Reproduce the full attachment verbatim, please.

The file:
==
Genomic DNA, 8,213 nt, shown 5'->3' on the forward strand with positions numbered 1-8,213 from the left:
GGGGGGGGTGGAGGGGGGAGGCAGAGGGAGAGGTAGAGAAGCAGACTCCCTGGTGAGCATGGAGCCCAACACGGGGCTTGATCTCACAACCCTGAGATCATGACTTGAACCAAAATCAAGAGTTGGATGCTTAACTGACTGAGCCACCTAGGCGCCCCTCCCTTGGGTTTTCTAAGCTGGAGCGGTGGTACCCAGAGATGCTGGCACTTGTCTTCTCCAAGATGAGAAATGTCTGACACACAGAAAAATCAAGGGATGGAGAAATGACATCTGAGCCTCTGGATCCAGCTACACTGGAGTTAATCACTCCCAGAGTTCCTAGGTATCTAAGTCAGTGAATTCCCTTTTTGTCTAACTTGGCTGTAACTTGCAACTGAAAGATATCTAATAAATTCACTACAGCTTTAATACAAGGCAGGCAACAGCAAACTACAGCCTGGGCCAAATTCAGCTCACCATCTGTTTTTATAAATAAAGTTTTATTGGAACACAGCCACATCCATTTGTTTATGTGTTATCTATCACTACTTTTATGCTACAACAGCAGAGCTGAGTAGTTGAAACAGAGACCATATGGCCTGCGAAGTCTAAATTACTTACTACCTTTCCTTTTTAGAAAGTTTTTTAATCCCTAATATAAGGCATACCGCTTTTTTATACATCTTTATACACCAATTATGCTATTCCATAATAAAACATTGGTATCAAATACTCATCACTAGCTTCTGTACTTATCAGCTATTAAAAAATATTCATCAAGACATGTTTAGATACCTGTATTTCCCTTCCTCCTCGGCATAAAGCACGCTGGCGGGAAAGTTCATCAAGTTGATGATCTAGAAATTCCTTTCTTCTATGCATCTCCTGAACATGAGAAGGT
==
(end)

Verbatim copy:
Genomic DNA, 8,213 nt, shown 5'->3' on the forward strand with positions numbered 1-8,213 from the left:
GGGGGGGGTGGAGGGGGGAGGCAGAGGGAGAGGTAGAGAAGCAGACTCCCTGGTGAGCATGGAGCCCAACACGGGGCTTGATCTCACAACCCTGAGATCATGACTTGAACCAAAATCAAGAGTTGGATGCTTAACTGACTGAGCCACCTAGGCGCCCCTCCCTTGGGTTTTCTAAGCTGGAGCGGTGGTACCCAGAGATGCTGGCACTTGTCTTCTCCAAGATGAGAAATGTCTGACACACAGAAAAATCAAGGGATGGAGAAATGACATCTGAGCCTCTGGATCCAGCTACACTGGAGTTAATCACTCCCAGAGTTCCTAGGTATCTAAGTCAGTGAATTCCCTTTTTGTCTAACTTGGCTGTAACTTGCAACTGAAAGATATCTAATAAATTCACTACAGCTTTAATACAAGGCAGGCAACAGCAAACTACAGCCTGGGCCAAATTCAGCTCACCATCTGTTTTTATAAATAAAGTTTTATTGGAACACAGCCACATCCATTTGTTTATGTGTTATCTATCACTACTTTTATGCTACAACAGCAGAGCTGAGTAGTTGAAACAGAGACCATATGGCCTGCGAAGTCTAAATTACTTACTACCTTTCCTTTTTAGAAAGTTTTTTAATCCCTAATATAAGGCATACCGCTTTTTTATACATCTTTATACACCAATTATGCTATTCCATAATAAAACATTGGTATCAAATACTCATCACTAGCTTCTGTACTTATCAGCTATTAAAAAATATTCATCAAGACATGTTTAGATACCTGTATTTCCCTTCCTCCTCGGCATAAAGCACGCTGGCGGGAAAGTTCATCAAGTTGATGATCTAGAAATTCCTTTCTTCTATGCATCTCCTGAACATGAGAAGGT